Fines, lawsuits contaminate old partnership

Two properties south of Humboldt Road and split by Stilson Canyon Road have turned a once-prosperous business partnership into an ugly court battle and led to a quarter-million in fines from the state.

The Drake-Simmons land holdings are part of the now infamous Humboldt Dump properties that were, for the most part, cleaned up this summer by the city and property owner Tom Fogarty for development. All, that is, except for the Drake-Simmons 17-plus acres.

The late Dan Drake and partner James Edward Simmons owned the two parcels when the city extended Bruce Road in 1987 from Highway 32 to Humboldt. The work on that road required the removal of what turned out to be contaminated soil from the old city/county burn dump that stopped operations in 1965.

The city contracted Baldwin Construction for the job and the excavated soil, for the most part, was deposited on property directly adjacent to the extension. The contract specified that the disposal of the soil was the responsibility of Baldwin.

As the work progressed, Simmons granted Baldwin permission to dispose soil from the project on his property in order to build a stock pond for his horses. But neighbors who lived in nearby Stilson Canyon noticed the soil used for the stock pond contained bottles and metal and other products consistent with a dump. They complained and the Regional Water Quality Control Board took samples of the soil.

Tests revealed the stock pond soil contained high levels of polynuclear aromatic hydrocarbons (produced by burning creosote, crude oil and roofing tar), copper, chromium, lead and other metals. This led to the 25-year process of figuring out who was responsible for cleanup and how the entire area would be cleansed. That process also revealed that a second Drake-Simmons property next to the stock pond was once the site of a battery recycling facility.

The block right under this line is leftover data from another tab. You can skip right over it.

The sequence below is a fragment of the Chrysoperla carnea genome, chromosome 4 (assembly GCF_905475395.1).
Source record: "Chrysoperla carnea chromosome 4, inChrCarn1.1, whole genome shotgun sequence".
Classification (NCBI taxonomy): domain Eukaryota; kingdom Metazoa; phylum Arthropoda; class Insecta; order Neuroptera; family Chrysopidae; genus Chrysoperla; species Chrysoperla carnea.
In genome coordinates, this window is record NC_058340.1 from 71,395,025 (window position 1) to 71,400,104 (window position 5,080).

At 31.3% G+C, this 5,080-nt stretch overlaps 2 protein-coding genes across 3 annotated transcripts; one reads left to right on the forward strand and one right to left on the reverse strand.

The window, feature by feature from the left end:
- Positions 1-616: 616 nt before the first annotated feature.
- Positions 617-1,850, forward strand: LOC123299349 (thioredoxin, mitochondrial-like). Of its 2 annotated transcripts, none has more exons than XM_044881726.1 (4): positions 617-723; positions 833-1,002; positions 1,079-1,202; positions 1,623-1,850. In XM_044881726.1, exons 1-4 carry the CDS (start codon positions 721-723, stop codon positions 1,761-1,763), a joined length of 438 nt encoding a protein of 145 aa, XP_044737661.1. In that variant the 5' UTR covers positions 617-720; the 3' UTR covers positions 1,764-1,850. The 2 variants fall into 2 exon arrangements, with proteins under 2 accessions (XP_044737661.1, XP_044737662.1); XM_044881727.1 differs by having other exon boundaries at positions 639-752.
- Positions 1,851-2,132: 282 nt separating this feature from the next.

In June 1994 Simmons agreed to reimburse Drake $89,946 for cleanup costs on the property and ongoing costs for further remediation of the land. By January 2001, Drake had created the Drake Revocable Trust, which made his wife Virginia co-owner of the property. Drake died 10 months later.

Virginia Drake filed a civil suit against Simmons in March 2003 in an effort to partition her properties—she now owned half-interest in the land once called the Simmons Ranch.

During their relationship, Drake and Simmons had sold portions of the ranch—including acreage to the city that was added to Bidwell Park—for a total of $5 million.

In a letter dated Jan. 7, 2003, Ed Simmons told Drake’s attorney that he strongly disagreed with the Drake assertion that “the continued relationship between the joint owners is no longer viable.”

“For heavens to Betsy,” he wrote, “please don’t suggest to Ginger that she must have a viable relationship with me.”

He ends the letter: “If my approach to this issue of partition won’t fit your pistol, then come on up to Chico and I will buy lunch, we can then continue to have fun kicking this dead horse.”

Last month the state Regional Water Quality Control Board issue a notice to Drake that she had failed to comply with cleanup orders—according to the board, she told Simmons she would arrange for the cleanup.

Now Drake has the choice of either paying the fines by Oct. 24, or failing that, attending a hearing with the board at the end of November to present her side. Her civil suit against Simmons is scheduled to go to court next February.